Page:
My recipe for rosemary potatoes is here.

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Fall Cooking Signals

October 21st, 2009 — 10:29am
Toonces Sunbathing

Toonces Sunbathing

Nature has a way of telling us that the year is drawing to an end.  The days get shorter, the temperatures slowly decrease, the leaves turn color, and the cats sleep in the sun to get a little extra warmth.  Yesterday our cat Toonces was practicing for the days of Winter when he sleeps in the front door baking in the heat of the sun like some buttery pie crust.

Fall also signals the time when Will awakes from his summer hibernation and begins to help out in the kitchen with some baked goods.  I am not sure what triggers this awakening.  Maybe it is a mix of light and temperature.  But when the apples start falling Will manages to find the oven again and out come some good desserts.

This is a good thing.  I am not a baker.  All that measuring and weighing ingredients makes my head spin.  And if it can be completely prepared in the Kitchen Aid stand mixer I will do my part.  But rolling sticky substances in a bed of flower on the kitchen counter makes me want to run screaming from the room.

Last night Will volunteered to make an apple crisp.  He likes to ease his way into baking season. And to make it extra special he told me that he soaked the raisins in vanilla liqueur and rum.  Now I understand the rum. But honestly I had no idea we had vanilla liqueur.  He told me it came from the depths of the bottom of the pantry.  A place I dare not venture without a flashlight and a sharp stick.  The good news is the apple crisp with loaded raisins was a big success.  You can find the recipe, sans the alcoholic twist, here.

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Fall Forward

October 20th, 2009 — 9:23am
Black Beans

Black Beans

It is getting to that time of year when our thoughts turn from fresh vegetables to more of the dried variety.  We enjoy dried beans and grains throughout the year but somehow they seem to fit in better with the heartier dishes of the Fall and Winter months.  Bean and lentil dishes bring out the heartwarming, rib-sticking memories of years past.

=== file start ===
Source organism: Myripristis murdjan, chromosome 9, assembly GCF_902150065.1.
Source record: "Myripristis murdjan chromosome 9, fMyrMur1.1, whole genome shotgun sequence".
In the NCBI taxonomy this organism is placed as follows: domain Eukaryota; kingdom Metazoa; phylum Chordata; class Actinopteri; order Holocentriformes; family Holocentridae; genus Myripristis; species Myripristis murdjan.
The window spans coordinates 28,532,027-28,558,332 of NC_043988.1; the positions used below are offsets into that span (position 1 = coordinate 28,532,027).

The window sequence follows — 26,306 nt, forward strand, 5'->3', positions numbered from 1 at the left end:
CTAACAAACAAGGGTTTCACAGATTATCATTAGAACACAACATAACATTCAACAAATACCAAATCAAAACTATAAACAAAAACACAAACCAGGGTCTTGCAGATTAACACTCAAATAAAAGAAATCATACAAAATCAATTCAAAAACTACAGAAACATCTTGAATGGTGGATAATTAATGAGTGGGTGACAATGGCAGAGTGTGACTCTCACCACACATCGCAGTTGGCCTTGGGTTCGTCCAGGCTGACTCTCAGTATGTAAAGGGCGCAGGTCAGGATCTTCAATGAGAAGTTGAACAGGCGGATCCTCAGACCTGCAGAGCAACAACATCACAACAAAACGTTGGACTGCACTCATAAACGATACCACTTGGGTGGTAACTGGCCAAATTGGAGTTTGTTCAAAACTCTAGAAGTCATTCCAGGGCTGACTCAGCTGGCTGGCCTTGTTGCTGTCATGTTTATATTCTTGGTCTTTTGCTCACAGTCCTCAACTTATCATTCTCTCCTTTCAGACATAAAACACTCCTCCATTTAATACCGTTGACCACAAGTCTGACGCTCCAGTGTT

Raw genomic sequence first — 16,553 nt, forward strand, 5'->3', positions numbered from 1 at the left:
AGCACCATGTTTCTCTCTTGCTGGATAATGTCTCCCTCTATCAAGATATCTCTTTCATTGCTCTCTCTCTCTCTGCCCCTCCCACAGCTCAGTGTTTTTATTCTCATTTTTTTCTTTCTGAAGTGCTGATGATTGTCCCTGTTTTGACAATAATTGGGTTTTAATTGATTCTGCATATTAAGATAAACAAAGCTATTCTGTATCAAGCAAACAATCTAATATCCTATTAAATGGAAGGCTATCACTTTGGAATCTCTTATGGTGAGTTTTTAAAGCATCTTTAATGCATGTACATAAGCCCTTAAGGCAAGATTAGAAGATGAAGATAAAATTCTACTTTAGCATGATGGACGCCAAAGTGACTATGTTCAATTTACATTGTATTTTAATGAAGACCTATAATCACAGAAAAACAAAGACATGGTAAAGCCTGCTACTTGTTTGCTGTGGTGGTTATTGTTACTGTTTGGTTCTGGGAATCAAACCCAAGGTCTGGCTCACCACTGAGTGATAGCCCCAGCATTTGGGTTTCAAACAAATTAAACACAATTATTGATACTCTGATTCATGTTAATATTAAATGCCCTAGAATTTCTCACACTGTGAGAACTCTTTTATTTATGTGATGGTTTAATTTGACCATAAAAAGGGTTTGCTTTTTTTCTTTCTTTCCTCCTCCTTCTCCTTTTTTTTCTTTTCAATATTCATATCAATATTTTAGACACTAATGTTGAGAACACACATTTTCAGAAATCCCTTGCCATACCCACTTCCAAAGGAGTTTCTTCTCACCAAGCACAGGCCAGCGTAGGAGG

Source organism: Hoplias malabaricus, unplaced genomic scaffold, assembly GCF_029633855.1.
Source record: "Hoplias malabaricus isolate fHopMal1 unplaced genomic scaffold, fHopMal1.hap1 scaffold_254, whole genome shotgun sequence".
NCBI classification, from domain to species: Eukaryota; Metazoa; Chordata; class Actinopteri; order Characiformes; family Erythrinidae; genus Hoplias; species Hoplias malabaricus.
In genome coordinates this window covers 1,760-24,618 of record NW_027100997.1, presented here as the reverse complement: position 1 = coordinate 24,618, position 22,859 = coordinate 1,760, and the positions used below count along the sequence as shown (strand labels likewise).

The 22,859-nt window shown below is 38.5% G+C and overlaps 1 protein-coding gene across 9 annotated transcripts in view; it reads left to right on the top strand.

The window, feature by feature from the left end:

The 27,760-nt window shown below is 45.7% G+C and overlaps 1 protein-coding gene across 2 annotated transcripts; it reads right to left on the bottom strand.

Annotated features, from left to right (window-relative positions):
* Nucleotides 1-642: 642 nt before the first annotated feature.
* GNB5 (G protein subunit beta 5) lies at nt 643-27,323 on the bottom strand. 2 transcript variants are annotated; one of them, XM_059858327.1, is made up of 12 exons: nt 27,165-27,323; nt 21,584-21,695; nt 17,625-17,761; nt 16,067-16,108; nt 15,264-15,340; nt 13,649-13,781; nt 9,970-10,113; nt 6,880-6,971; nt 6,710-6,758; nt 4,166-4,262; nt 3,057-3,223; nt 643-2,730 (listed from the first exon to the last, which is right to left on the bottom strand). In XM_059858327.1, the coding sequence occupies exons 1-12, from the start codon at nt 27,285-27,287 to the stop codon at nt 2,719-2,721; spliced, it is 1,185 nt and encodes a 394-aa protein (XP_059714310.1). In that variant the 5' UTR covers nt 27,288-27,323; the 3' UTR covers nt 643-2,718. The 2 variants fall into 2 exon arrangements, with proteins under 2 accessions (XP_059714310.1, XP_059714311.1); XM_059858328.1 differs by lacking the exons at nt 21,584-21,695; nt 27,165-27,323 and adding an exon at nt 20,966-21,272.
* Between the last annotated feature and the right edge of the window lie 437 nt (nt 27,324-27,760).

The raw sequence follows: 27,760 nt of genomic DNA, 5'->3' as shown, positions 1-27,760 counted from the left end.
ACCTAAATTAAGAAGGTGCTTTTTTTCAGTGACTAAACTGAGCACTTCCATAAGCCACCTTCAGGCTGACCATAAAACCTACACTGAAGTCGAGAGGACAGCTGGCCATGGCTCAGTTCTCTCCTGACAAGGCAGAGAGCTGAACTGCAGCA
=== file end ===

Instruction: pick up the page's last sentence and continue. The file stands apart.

I also believe that beans and grains lend themselves to simple dishes.  For many of the people living south of the United States a meal of beans and rice is considered an entire meal.  Having been served this dish many times in many forms I can attest to its appeal.  As the saying goes in Mexico, “Barriga llena, corazon contento.”  A full bully leaves a happy heart.  And beans and rice certainly fits the bill.

But not so in our house apparently.  A meal of black beans and andouille sausage was met with derision last night.  “Not even a salad to go with it?” Was the response I got.  Alas, no, young Will.  Beans and sausage are all you get.  And be glad.  “Most people in the world cannot afford the sausage to go with their beans.”  I replied like a scornful parent.  So we ate like peasants last night.  A plate of black beans, and one link of andouille sausage.  I was  more than content when all was said and done.

My take on black beans can be found here.  Buen provecho.

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Quick Luxuries II

October 19th, 2009 — 9:30am
Mushroom Risotto

Mushroom Risotto

Sometimes recipes appear a lot more intimidating than they really are.  I used to feel this way about risotto.  All that measuring and mixing and incorporating ingredients all at the right time seemed daunting.  So I usually saved my risotto eating for Italian restaurants in New York.  I would not even try risotto in, let’s say, Cleveland because no one would have the patience there to do it correctly.

My wake-up call with risotto came during my year of being a private chef.  My employer informed me that risotto was his favorite comfort food.  It was expected to be served about once per week.  When I balanced fear against a paycheck I quickly learned not only how to make risotto but also how to enjoy making it as well.  I found the addition of a glass of wine in my hands made the 20 minutes of stirring a magical time.